Will IoT reduce energy consumption?
In recent decades, electricity has become a key commodity for modern societies. At the same time, it had a destructive impact on the environment because of increasing energy generation from the fossil fuels rather on improving its efficiency.
To change that situation, Europe has declared to reduce till 2020 total emissions by at least 20% compared with 1990 levels according to The Smart Cities Report (October 2016). The report says that Europe with its regulations aims to drive down fossil fuel emissions by achieving 20% increase in energy efficiency — the equivalent to turning off 400 power plants.
A major requirement for improving energy infrastructure in European cities is a two-way flow of electricity and information to create an automated and distributed energy delivery network. Internet of Things is a core element of this concept that enables data gathering with a help of smart meters and real-time processing. This approach is also defined as a Smart Grid concept.
Currently, the European Commission is actively working on implementation of Smart Grids, metering, and street lighting solutions. It’s estimated, according to the European Commission report Benchmarking smart metering deployment in the EU-27 with a focus on electricity (2014), that
72% of consumers in the EU will have smart electricity meters installed in their homes by 2020 and that it will require the investment of around €45 billion for the installation of close to 200 million smart meters.
The EU’s 2020 targets have pushed governments, power companies and utility providers to implement IoT initiatives that reduce energy consumption, leading to the adoption of new technologies throughout Europe. Such approaches will allow providers to increase energy efficiently through a connected Smart Grid and encourage customers to monitor and reduce their own usage.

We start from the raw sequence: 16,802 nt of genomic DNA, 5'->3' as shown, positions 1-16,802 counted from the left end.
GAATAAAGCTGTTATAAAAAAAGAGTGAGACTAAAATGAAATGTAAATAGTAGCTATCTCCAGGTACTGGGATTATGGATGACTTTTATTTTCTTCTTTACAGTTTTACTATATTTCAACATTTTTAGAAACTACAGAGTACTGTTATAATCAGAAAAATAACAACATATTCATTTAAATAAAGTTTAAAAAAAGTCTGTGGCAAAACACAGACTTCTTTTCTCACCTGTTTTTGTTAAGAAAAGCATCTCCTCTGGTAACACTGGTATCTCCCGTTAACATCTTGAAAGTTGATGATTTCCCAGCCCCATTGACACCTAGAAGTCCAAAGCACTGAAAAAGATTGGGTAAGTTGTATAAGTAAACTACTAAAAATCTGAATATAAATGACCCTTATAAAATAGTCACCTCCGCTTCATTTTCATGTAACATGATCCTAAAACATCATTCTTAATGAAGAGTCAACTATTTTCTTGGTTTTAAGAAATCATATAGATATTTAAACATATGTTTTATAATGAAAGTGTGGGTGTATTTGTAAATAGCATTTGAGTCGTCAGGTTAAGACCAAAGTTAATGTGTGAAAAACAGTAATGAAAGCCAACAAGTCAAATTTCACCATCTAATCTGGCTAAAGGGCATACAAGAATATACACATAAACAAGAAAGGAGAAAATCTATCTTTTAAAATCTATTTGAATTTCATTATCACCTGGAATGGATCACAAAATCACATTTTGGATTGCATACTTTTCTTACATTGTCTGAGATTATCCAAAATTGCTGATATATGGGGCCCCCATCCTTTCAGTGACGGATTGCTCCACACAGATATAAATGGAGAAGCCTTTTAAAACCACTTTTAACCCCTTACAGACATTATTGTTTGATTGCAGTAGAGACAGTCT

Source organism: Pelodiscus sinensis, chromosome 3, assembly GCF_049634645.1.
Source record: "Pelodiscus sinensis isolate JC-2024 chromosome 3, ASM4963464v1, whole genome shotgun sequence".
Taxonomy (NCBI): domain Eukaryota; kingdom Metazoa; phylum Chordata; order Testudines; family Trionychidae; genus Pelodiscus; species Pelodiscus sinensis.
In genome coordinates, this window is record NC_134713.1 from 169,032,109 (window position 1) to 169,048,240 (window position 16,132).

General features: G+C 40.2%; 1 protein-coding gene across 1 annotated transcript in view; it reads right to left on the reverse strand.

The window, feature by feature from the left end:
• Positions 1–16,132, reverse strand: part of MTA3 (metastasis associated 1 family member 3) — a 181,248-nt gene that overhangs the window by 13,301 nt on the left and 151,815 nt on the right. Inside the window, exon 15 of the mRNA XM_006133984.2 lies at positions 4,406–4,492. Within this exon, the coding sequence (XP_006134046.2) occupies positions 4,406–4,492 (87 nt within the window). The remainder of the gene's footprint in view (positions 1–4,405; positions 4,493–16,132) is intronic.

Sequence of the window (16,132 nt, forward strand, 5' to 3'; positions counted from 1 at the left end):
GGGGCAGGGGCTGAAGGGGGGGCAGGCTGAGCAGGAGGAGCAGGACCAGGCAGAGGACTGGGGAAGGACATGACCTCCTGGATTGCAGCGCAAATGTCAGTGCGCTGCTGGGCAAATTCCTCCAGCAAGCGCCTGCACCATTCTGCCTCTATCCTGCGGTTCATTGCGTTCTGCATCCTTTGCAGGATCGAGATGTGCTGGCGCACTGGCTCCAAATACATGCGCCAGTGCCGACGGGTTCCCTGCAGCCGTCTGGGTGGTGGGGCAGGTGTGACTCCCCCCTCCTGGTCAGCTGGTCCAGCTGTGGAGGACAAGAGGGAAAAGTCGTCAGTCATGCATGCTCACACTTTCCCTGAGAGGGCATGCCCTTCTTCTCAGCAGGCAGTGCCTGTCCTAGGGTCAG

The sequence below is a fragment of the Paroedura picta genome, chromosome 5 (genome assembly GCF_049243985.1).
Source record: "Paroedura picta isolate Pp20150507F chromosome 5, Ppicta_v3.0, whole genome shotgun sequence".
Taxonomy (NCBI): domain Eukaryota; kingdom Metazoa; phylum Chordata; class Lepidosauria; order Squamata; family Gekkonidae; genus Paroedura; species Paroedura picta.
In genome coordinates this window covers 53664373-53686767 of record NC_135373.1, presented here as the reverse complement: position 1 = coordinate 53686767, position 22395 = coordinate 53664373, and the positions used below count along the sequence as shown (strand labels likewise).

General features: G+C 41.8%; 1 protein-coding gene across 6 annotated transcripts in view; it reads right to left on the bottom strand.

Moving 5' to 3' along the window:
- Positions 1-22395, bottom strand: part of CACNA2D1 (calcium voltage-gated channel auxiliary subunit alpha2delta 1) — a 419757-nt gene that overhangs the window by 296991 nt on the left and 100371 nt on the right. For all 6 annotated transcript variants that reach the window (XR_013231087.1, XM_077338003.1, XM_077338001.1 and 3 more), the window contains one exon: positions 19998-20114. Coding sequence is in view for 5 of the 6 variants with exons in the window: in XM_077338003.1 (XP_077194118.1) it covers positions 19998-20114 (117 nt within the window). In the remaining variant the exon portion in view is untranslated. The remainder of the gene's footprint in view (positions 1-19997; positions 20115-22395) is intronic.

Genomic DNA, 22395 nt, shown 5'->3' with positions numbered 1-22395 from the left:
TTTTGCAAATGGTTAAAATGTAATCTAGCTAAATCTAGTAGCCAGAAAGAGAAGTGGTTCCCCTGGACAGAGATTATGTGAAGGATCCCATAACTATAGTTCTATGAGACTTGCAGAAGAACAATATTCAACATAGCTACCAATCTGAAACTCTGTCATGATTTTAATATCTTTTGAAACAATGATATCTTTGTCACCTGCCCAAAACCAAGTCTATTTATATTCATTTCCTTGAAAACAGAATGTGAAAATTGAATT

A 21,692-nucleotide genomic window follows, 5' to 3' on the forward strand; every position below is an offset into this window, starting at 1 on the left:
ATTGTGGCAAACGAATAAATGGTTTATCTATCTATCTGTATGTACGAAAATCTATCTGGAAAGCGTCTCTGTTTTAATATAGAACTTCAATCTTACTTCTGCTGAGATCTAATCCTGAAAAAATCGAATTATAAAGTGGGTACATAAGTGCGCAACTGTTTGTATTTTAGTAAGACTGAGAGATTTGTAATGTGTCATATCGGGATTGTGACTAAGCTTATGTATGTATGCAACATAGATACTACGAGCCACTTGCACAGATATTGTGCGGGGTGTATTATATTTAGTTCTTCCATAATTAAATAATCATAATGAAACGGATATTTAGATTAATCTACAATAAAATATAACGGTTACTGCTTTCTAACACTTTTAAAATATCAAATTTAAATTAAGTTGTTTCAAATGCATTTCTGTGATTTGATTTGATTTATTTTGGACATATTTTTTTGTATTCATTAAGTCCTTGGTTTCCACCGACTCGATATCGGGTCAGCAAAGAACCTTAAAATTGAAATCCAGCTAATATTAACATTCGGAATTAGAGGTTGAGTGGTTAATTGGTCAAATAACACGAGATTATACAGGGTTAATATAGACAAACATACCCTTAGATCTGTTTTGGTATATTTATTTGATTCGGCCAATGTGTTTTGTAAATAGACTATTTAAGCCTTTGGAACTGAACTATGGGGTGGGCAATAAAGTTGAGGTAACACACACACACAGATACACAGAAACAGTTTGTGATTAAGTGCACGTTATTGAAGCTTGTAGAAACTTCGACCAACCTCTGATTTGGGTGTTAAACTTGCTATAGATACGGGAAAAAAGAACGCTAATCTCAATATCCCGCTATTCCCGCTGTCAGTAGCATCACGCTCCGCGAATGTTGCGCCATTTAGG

In the report Intelligent Assets: Unlocking the circular economy potential by the Ellen MacArthur Foundation, we may find some practical use cases on how intelligent assets improve efficiency in energy consumption:
Cisco uses an IoT-enabled system called Cisco Energy Management (CEM) to accurately measure and manage energy use (and CO2 emissions) at their manufacturing facility in Malaysia, with a goal of reducing energy consumption by 20%.
Philips provides ‘lighting-as-a-service’ to their customers, continuously optimizing power consumption as they have live and reliable data on the use patterns of their customers, and can therefore enhance the light installations.
GE recently announced its ‘energy-as-a-service’ platform, aiming to take 10–20% off customers’ energy bills as well as enable better distribution for utilities.
Silicon Valley-based Enlighted provides an IoT based energy service system, claiming it saves their clients 60–70% on lighting and 20–30% on heating/cooling, while the IoT infrastructure additionally enables further smart solutions.
Intelligent monitoring systems can also be used to create energy saving IoT solutions for homes. The Ukrainian-founded startup EcoisMe, backed by Deutsche Telekom, offers a smart home energy monitoring device that detects every home appliance.
It uses machine-learning algorithms to trigger configurable notifications about the status of home appliances and reduce energy bills. This type of precise data with behavioral feedback could have interesting applications, e.g., for municipalities to motivate citizens reducing energy consumption, or to upgrade more utility infrastructure effectively.
Smart Grid solutions are expected to have a significant effect on modern society and will deliver $18.8 billion in cost savings in 2021 according to Juniper Research 2016. However, to realize its capabilities, IoT solutions must connect large numbers of smart devices and software integration to build effective information exchange system and optimize energy efficiency.